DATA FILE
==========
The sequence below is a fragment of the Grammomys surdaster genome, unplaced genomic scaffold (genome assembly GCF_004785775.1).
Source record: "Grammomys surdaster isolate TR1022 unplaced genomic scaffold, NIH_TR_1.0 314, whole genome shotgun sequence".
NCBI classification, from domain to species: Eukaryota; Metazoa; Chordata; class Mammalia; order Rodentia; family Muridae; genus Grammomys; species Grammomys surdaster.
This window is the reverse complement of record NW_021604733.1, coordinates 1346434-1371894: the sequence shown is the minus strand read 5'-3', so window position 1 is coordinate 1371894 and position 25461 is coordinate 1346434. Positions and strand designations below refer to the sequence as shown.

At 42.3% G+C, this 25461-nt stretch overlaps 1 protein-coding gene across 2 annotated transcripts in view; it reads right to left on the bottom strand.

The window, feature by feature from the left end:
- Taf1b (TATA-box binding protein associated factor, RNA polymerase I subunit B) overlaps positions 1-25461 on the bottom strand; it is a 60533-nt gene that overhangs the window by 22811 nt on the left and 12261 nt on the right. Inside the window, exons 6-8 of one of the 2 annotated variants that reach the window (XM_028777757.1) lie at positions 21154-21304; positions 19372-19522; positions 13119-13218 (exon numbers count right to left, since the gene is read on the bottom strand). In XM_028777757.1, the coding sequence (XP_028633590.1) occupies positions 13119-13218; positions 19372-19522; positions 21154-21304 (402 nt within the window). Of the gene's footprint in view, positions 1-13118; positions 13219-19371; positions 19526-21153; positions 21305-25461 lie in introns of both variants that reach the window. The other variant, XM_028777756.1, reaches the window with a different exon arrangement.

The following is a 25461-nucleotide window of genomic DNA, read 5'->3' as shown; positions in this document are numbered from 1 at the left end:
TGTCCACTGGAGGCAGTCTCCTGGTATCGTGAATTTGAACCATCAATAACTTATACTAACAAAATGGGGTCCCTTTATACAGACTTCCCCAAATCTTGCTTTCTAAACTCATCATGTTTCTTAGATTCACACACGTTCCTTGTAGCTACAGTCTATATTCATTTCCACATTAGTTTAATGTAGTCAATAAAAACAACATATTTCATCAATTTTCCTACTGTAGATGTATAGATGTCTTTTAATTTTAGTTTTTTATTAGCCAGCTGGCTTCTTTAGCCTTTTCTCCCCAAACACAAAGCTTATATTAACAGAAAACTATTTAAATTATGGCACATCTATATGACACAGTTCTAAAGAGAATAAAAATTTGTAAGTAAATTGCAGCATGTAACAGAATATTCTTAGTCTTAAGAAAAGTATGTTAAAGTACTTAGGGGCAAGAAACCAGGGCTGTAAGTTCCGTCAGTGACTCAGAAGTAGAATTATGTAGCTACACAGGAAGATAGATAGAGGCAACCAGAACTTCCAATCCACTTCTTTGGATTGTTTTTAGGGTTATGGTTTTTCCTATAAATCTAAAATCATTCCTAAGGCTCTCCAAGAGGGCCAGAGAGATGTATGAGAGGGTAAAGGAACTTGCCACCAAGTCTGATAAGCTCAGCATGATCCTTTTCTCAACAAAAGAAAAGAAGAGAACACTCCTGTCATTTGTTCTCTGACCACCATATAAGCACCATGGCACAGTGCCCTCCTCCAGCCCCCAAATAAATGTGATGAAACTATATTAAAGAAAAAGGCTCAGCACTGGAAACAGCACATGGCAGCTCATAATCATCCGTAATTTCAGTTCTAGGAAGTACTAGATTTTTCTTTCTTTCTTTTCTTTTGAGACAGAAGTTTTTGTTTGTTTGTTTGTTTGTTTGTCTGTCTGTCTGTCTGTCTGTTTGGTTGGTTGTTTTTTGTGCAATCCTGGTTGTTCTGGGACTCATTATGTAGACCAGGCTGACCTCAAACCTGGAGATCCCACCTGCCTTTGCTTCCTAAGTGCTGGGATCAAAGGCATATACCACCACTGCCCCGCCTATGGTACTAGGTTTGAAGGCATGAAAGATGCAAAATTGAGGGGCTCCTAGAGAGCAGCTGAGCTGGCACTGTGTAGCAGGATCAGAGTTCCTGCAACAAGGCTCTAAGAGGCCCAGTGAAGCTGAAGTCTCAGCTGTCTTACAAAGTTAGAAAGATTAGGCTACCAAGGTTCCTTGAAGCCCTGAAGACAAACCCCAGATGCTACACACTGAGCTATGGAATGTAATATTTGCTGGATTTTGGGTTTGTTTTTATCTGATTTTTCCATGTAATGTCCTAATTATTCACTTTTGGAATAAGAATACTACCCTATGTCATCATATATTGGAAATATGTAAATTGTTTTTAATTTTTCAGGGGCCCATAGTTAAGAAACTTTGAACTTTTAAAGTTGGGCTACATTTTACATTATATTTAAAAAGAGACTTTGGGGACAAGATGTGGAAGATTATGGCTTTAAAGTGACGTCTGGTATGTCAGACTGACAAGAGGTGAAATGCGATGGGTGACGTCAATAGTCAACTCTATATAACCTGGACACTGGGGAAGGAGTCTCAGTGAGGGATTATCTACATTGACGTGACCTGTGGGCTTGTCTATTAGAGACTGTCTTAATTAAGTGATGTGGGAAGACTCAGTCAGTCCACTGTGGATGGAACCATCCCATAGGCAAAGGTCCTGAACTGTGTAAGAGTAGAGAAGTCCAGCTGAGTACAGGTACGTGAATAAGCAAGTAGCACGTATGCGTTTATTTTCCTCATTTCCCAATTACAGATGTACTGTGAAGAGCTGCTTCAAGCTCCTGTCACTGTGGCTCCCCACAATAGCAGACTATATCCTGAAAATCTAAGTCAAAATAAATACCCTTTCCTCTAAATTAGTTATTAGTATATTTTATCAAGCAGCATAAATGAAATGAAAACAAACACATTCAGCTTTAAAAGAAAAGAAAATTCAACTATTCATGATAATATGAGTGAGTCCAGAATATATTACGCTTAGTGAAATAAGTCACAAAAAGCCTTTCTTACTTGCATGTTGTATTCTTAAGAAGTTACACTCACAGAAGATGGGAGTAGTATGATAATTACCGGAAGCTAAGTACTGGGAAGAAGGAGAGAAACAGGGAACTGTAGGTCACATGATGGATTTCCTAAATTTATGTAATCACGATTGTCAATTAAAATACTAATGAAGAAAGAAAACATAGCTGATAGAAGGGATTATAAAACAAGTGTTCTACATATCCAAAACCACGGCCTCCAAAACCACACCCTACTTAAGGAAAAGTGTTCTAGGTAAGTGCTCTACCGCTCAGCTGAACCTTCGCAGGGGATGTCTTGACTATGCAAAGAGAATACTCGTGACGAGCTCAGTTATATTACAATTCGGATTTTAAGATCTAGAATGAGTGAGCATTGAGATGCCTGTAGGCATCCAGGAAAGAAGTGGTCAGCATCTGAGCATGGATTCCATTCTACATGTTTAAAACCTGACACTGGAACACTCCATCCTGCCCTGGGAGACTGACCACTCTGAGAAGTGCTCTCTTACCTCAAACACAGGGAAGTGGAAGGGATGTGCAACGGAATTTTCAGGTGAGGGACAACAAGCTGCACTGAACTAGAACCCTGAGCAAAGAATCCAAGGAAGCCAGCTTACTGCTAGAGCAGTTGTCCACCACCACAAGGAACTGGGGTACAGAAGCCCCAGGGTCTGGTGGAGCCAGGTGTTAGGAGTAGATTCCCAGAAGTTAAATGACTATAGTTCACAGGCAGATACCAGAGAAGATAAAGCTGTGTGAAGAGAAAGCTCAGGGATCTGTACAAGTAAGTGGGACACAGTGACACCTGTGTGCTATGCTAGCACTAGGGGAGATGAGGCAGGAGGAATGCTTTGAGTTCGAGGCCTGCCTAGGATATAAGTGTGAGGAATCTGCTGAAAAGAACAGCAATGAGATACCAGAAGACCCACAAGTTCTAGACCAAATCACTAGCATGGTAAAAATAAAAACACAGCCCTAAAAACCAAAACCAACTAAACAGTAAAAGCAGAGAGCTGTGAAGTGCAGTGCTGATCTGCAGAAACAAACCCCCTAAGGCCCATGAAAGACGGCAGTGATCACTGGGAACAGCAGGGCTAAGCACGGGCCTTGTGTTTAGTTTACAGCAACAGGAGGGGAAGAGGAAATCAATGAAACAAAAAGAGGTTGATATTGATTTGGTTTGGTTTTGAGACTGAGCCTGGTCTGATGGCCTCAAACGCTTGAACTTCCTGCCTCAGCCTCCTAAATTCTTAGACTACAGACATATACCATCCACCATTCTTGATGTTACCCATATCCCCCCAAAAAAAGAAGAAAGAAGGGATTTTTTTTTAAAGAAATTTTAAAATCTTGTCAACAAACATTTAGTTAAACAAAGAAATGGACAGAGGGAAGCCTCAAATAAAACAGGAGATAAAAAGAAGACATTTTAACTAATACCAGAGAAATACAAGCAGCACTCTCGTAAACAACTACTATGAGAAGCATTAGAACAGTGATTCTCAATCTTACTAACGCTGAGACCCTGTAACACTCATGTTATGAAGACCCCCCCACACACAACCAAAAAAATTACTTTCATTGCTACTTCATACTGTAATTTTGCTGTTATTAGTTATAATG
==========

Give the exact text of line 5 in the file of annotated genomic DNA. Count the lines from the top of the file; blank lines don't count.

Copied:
At 42.3% G+C, this 25461-nt stretch overlaps 1 protein-coding gene across 2 annotated transcripts in view; it reads right to left on the bottom strand.